And as part of that, there are certain scientific facts that were brought to the attention and appreciation of the public. Maybe part of that changed also their philosophical outlook if you like. There are people now who know through Hubble, that in our observable universe there are over 100 billion galaxies like the Milky Way. That has some philosophical implications.

I think for some people it's changed the relationship between the common person and science. When they are told we’ve discovered that not only is our universe expanding, but in fact it's accelerating, that also changes a bit your philosophical perspective. That gives you pause as to think, "Okay, where are we in all this grand scheme of things?"

Has your own experience working on the Hubble Space Telescope changed how you view your place in the world and in the universe?

Yes. Absolutely. Yes.

On one hand, what we’ve discovered with Hubble and other telescopes is that, from a physical perspective, we are really nothing but a speck of dust. We are on a small planet around an ordinary star in a galaxy where there are hundreds of billions of stars like ours, and we now know that there are hundreds of billions of galaxies in the observable universe alone. There are even some people who speculate that there is a multiverse, and our entire universe might be only one of a larger ensemble of universes. So from a physical perspective we are nothing.

Yet, at the same time, everything I just told you, every single word, that we live on a planet that is around an ordinary star, etc.—everything single thing I told you was a human discovery. In other words, our universe expanded just as fast as our human knowledge expanded. In that sense, we are not just a speck of dust; we are absolutely central to all of this. We are central because it is our knowledge that taught us all of this. I think that is a very powerful concept. That on one hand our physical existence is insignificant, but on the other hand our knowledge of our existence is absolutely crucial.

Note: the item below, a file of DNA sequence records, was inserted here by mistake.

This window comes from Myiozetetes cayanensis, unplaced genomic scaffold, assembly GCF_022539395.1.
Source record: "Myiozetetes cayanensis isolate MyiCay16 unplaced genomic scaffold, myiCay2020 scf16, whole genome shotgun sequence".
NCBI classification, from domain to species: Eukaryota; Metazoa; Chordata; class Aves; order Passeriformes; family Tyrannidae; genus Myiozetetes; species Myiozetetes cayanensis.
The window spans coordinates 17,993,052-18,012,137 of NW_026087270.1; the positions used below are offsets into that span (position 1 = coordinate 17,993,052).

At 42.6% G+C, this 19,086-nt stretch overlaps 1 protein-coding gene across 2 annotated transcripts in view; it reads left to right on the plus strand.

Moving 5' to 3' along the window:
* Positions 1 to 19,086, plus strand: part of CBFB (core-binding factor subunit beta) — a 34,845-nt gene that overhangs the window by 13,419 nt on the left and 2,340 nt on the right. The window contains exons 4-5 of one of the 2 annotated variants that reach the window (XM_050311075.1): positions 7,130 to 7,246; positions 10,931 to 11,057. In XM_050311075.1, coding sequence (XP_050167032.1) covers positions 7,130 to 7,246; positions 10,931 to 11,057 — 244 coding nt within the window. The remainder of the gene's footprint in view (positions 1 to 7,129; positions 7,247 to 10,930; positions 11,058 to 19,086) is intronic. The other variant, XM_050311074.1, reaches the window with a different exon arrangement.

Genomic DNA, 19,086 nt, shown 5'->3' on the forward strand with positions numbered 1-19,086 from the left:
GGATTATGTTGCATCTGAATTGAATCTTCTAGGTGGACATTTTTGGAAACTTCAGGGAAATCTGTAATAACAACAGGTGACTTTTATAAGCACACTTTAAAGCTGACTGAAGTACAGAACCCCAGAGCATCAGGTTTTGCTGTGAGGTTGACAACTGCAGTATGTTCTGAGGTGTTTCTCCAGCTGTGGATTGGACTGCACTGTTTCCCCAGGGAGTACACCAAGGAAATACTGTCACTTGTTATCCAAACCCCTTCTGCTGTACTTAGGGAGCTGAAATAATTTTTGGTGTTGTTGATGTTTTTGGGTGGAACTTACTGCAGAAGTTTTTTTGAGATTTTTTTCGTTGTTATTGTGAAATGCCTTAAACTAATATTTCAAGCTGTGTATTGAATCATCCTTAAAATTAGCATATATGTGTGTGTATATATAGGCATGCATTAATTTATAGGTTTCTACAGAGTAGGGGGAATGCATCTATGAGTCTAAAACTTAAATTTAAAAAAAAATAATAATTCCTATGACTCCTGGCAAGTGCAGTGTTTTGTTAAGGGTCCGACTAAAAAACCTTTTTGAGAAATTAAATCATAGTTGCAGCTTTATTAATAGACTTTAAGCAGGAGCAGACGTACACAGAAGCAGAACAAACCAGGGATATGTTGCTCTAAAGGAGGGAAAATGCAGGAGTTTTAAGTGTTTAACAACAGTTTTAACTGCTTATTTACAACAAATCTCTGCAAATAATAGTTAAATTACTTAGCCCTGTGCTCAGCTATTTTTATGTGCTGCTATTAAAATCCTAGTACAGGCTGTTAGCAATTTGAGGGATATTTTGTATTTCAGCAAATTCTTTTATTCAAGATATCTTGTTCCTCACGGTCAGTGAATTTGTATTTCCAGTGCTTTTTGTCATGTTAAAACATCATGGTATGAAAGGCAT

*Editor's Note, September 15, 2016: An earlier version of this story erroneously stated that Livio was presently affiliated with the Space Telescope Science Institute (STSI). He resigned from the institute in 2015. Additionally, the story misstated that Livio collaborated with composer Russell Steinberg. 

About Summer Ash

Summer Ash is the director of outreach for Columbia University's astronomy department. A former rocket scientist and radio astronomer, she is the "In-House Astrophysicist" for The Rachel Maddow Show and a consultant for the Science & Entertainment Exchange. Her work has appeared in The Atlantic, Scientific American, Slate, Nautilus Magazine, and Now.Space.

Read more from this author |
Tags